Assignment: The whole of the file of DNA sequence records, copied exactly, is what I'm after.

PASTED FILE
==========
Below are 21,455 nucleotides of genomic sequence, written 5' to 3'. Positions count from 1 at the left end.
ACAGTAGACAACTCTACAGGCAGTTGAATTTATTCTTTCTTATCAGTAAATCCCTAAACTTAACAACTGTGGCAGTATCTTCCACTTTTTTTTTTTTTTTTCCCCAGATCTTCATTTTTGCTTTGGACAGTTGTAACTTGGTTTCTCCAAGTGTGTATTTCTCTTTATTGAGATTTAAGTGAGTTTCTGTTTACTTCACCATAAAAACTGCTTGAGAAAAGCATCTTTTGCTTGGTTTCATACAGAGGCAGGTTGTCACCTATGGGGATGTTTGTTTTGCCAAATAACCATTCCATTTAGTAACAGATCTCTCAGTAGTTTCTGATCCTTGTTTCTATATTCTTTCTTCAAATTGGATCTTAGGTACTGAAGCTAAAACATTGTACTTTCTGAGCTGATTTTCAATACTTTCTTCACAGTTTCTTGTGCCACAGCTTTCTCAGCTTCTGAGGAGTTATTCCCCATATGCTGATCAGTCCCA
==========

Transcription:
Below are 21,455 nucleotides of genomic sequence, written 5' to 3'. Positions count from 1 at the left end.
ACAGTAGACAACTCTACAGGCAGTTGAATTTATTCTTTCTTATCAGTAAATCCCTAAACTTAACAACTGTGGCAGTATCTTCCACTTTTTTTTTTTTTTTTCCCCAGATCTTCATTTTTGCTTTGGACAGTTGTAACTTGGTTTCTCCAAGTGTGTATTTCTCTTTATTGAGATTTAAGTGAGTTTCTGTTTACTTCACCATAAAAACTGCTTGAGAAAAGCATCTTTTGCTTGGTTTCATACAGAGGCAGGTTGTCACCTATGGGGATGTTTGTTTTGCCAAATAACCATTCCATTTAGTAACAGATCTCTCAGTAGTTTCTGATCCTTGTTTCTATATTCTTTCTTCAAATTGGATCTTAGGTACTGAAGCTAAAACATTGTACTTTCTGAGCTGATTTTCAATACTTTCTTCACAGTTTCTTGTGCCACAGCTTTCTCAGCTTCTGAGGAGTTATTCCCCATATGCTGATCAGTCCCA